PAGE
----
Second Church of Christ, Scientist, a 2019 Chicago 7 Most Endangered

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Second Church of Christ, Scientist is a fine example of Chicago architect Solon S. Beman’s work and is located on the North Side adjacent to historic Lincoln Park. Beman, known most famously for his design of the historic Town of Pullman as well as commercial and religious buildings, designed this church in a Classical Revival-style, reminiscent of an ancient Greek Temple. The building was completed in 1901 as the second church structure and institution, dedicated to the Christian Science movement in Chicago.

After serving the Lincoln Park community for more than a century, this remarkable building, designed by one of Chicago’s well-noted architects, has been offered for sale by the congregation and a real estate consultant. The church may be in imminent danger of demolition if sold to a developer, as the building is not a designated Chicago Landmark. This is due in part to a 1987 Chicago ordinance requiring owner permission and consent to designate religious buildings as official protected and recognized Landmarks. Often churches and owners of religious buildings do not wish to be encumbered by this designation and honor, which may limit future plans, including possible demolition of their magnificent buildings.

Solon S. Beman (1853-1914), a prolific architect, was born in Brooklyn, New York and worked in the office of New York Architect Richard Upjohn. He was noted for his design of the company town of Pullman, as well as large-scale commercial buildings, railway stations and factories, in a variety of historically influenced styles. Later in his career, religious buildings and several notable libraries became prominent commissions. These were mostly executed in Classical Revival-styles and perhaps reflecting the influences and impact on his work from the World’s Columbian Exposition, also referred to as the Chicago World’s Fair of 1893.

Second Church was designed and heavily influenced by the forms and volumes of an ancient Greek Temple or what may be considered the Classical Revival-style. This style of architecture is noted for its pure and strict organized architectural vocabulary and often consists of an impressive columned and pedimented stone façade of the finest proportions, sometimes topped by a large dome. This style harks back to the overall composition of such admired and revered ancient structures as the Erectheion, atop the Acropolis in Athens, Greece.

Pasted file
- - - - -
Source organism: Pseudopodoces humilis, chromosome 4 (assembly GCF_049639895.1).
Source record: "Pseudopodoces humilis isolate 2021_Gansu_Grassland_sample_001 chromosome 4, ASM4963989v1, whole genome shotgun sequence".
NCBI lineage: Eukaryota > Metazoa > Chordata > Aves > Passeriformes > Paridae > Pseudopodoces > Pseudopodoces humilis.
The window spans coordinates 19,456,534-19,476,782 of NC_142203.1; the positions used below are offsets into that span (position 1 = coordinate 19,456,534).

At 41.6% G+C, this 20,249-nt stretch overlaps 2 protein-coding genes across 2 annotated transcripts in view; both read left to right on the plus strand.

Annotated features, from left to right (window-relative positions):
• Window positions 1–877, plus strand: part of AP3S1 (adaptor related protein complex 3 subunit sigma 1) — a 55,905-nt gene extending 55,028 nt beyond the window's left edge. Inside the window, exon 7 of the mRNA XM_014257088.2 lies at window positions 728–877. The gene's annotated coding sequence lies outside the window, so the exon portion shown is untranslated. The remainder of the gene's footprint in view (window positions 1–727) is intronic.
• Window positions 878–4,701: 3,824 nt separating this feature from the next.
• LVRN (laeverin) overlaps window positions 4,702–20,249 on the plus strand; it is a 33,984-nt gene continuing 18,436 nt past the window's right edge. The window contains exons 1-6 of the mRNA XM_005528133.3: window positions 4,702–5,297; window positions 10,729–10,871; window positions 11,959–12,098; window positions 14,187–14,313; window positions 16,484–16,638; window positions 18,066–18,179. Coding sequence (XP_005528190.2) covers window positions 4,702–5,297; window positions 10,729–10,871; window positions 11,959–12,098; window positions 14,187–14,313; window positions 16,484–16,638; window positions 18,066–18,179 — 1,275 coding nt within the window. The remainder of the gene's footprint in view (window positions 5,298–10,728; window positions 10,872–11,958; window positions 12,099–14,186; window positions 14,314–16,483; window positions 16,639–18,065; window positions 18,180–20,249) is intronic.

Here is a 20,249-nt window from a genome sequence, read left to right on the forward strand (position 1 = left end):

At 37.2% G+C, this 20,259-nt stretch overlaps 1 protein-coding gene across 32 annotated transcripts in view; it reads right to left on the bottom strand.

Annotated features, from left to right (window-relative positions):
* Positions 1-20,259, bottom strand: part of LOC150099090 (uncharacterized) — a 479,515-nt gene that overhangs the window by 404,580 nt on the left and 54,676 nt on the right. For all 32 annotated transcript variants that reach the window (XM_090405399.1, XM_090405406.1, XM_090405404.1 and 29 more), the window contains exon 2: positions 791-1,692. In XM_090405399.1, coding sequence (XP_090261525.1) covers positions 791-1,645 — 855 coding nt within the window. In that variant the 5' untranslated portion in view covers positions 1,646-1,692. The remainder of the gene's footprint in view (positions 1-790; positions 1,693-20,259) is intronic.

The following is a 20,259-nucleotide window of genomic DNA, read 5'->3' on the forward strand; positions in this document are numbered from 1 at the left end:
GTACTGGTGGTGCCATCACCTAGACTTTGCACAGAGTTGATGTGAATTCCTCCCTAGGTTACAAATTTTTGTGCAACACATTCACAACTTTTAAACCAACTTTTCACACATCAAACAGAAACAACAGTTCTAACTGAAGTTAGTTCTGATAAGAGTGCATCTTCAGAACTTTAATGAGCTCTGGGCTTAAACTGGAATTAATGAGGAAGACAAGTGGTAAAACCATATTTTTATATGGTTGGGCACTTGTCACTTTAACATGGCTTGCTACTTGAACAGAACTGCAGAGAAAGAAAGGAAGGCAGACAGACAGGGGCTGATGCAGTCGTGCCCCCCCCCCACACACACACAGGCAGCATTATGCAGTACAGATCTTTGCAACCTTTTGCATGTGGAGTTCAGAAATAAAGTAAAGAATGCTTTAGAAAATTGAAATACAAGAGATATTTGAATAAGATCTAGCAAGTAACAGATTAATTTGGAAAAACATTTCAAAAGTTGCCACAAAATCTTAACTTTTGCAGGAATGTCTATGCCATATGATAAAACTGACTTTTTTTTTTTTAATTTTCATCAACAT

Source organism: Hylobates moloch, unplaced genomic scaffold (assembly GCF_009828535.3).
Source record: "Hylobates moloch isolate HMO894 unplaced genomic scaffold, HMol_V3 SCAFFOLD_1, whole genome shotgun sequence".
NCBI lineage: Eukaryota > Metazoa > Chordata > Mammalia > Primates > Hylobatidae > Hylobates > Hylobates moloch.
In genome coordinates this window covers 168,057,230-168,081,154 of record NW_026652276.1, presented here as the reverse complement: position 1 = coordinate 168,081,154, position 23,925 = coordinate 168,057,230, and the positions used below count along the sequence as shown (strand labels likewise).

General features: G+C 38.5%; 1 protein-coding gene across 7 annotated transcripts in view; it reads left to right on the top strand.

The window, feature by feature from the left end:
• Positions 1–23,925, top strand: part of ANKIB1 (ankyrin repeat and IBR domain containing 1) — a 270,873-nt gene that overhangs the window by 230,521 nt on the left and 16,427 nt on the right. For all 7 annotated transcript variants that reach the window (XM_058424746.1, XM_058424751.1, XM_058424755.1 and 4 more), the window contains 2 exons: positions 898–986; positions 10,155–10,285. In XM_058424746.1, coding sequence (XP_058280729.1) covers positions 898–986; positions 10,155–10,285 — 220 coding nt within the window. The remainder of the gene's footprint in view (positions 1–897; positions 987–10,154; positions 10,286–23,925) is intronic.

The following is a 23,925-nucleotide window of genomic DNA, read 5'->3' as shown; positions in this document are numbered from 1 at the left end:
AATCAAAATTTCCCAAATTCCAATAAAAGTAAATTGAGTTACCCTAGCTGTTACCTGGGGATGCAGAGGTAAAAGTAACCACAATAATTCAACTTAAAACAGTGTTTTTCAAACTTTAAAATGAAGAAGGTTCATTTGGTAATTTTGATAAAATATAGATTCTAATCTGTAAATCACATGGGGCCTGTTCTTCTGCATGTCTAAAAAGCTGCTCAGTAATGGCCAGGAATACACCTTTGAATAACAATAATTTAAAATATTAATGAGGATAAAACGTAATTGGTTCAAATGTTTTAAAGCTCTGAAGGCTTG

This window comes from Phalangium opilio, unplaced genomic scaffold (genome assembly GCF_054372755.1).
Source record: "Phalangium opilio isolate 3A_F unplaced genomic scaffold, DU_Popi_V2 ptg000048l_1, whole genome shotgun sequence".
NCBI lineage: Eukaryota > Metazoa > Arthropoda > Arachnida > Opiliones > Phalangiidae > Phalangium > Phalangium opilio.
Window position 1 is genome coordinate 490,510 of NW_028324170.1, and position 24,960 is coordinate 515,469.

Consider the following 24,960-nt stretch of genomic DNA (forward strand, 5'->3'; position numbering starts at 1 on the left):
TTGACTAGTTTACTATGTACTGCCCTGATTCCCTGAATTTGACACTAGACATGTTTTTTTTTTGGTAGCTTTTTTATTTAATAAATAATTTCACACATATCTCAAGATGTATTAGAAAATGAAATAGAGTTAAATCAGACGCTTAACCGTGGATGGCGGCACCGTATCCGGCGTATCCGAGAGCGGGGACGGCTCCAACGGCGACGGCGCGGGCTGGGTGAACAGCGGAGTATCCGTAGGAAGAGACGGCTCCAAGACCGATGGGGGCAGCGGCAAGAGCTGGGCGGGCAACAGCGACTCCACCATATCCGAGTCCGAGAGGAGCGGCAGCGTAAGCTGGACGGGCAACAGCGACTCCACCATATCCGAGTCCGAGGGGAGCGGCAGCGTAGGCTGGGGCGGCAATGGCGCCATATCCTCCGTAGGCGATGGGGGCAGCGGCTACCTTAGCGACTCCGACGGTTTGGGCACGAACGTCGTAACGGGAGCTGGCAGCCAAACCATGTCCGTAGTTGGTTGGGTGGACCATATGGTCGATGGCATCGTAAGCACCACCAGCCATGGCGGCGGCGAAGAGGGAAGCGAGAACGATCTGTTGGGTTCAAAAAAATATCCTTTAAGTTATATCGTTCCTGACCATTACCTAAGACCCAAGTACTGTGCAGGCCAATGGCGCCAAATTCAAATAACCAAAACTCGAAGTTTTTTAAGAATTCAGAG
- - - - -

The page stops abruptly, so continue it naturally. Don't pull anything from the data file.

The Second Church was also modeled after a structure designed by Beman, the award-winning Merchant & Tailor’s building which was constructed for the World’s Columbian Exposition of 1893 in Jackson Park. This was one of two temporary revival-style buildings designed by Beman for the Fair. The smaller, temporary structure later became a template for several of Beman’s religious building designs, especially related to the Christian Science movement in America. Other architects also followed in this style for church buildings, including architect Leon Stanhope’s Eleventh Church of Christ Scientist in the Logan Square community.

Second Church shares many of the design features associated with the Merchant Tailor’s Fair Building, along with several other prominent Beman commissions that followed for other Christian Science churches and the Blackstone Library in Chicago’s Kenwood-Hyde Park neighborhood. These features are most notably the overall massing and volume of the building, the large fluted stone columns with Ionic-order capitals, and forming and signaling in the front entry to this amazing structure. The strict Classical-order to its composition and symmetry are a common theme, along with its magnificent large dome topping the building. Its massive but well-proportioned volume, overall fine-quality design and execution in Bedford Limestone gives the structure a commanding presence at the corner of Wrightwood and Pine Grove Avenues.

The sanctuary of Second Church is located on the upper floor and is reached by two grand staircases flanking the east and west walls of the building. The sanctuary contains a vast, vaulted column-free auditorium, creating a universal space with restrained ornamentation limited strictly to the stage, podium and the organ screen. This large sanctuary room, which is also free of religious symbolism, seats about 700 people. Its raked auditorium seating fronts the north wall of the church with a stage and a magnificent Austin organ above. The perimeter walls of the sanctuary contain a series of honey-colored art glass windows, with the sloped ceiling only interrupted by a magnificent gilded dome and art glass skylight. The lower levels of the building contain offices, classrooms and mechanical spaces.